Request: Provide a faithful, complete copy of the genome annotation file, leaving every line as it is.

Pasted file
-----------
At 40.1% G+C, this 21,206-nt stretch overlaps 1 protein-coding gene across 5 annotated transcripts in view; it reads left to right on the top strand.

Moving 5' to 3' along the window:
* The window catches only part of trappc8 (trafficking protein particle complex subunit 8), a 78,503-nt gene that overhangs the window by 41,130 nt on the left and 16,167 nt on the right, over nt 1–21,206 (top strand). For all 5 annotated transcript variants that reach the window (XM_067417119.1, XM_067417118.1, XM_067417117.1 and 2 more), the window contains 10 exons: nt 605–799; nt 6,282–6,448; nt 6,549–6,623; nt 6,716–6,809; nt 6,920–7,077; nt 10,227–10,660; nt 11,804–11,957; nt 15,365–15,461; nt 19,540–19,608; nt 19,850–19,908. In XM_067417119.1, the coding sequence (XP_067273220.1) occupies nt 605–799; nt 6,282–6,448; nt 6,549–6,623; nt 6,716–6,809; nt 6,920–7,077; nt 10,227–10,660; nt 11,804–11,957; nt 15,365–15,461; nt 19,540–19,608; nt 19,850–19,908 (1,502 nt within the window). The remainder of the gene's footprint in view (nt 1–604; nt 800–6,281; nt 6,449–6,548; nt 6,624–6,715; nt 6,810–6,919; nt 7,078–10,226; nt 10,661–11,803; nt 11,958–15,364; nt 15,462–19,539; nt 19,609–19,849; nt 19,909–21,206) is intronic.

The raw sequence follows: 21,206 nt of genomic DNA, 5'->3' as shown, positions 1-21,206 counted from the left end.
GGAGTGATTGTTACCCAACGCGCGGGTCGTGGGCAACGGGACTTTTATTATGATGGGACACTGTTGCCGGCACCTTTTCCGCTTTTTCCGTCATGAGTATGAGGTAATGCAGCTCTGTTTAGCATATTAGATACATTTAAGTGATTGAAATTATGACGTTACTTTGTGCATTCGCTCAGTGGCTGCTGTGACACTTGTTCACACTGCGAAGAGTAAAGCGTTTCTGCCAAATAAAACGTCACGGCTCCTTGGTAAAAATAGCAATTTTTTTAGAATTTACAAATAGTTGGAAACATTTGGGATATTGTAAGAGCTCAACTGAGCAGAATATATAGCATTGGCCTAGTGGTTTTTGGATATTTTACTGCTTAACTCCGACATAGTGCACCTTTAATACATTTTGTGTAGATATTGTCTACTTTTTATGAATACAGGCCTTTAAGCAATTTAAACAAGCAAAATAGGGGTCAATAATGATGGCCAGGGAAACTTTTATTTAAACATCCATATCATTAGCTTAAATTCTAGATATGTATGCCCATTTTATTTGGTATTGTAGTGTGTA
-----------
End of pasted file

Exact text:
At 40.1% G+C, this 21,206-nt stretch overlaps 1 protein-coding gene across 5 annotated transcripts in view; it reads left to right on the top strand.

Moving 5' to 3' along the window:
* The window catches only part of trappc8 (trafficking protein particle complex subunit 8), a 78,503-nt gene that overhangs the window by 41,130 nt on the left and 16,167 nt on the right, over nt 1–21,206 (top strand). For all 5 annotated transcript variants that reach the window (XM_067417119.1, XM_067417118.1, XM_067417117.1 and 2 more), the window contains 10 exons: nt 605–799; nt 6,282–6,448; nt 6,549–6,623; nt 6,716–6,809; nt 6,920–7,077; nt 10,227–10,660; nt 11,804–11,957; nt 15,365–15,461; nt 19,540–19,608; nt 19,850–19,908. In XM_067417119.1, the coding sequence (XP_067273220.1) occupies nt 605–799; nt 6,282–6,448; nt 6,549–6,623; nt 6,716–6,809; nt 6,920–7,077; nt 10,227–10,660; nt 11,804–11,957; nt 15,365–15,461; nt 19,540–19,608; nt 19,850–19,908 (1,502 nt within the window). The remainder of the gene's footprint in view (nt 1–604; nt 800–6,281; nt 6,449–6,548; nt 6,624–6,715; nt 6,810–6,919; nt 7,078–10,226; nt 10,661–11,803; nt 11,958–15,364; nt 15,462–19,539; nt 19,609–19,849; nt 19,909–21,206) is intronic.

The raw sequence follows: 21,206 nt of genomic DNA, 5'->3' as shown, positions 1-21,206 counted from the left end.
GGAGTGATTGTTACCCAACGCGCGGGTCGTGGGCAACGGGACTTTTATTATGATGGGACACTGTTGCCGGCACCTTTTCCGCTTTTTCCGTCATGAGTATGAGGTAATGCAGCTCTGTTTAGCATATTAGATACATTTAAGTGATTGAAATTATGACGTTACTTTGTGCATTCGCTCAGTGGCTGCTGTGACACTTGTTCACACTGCGAAGAGTAAAGCGTTTCTGCCAAATAAAACGTCACGGCTCCTTGGTAAAAATAGCAATTTTTTTAGAATTTACAAATAGTTGGAAACATTTGGGATATTGTAAGAGCTCAACTGAGCAGAATATATAGCATTGGCCTAGTGGTTTTTGGATATTTTACTGCTTAACTCCGACATAGTGCACCTTTAATACATTTTGTGTAGATATTGTCTACTTTTTATGAATACAGGCCTTTAAGCAATTTAAACAAGCAAAATAGGGGTCAATAATGATGGCCAGGGAAACTTTTATTTAAACATCCATATCATTAGCTTAAATTCTAGATATGTATGCCCATTTTATTTGGTATTGTAGTGTGTA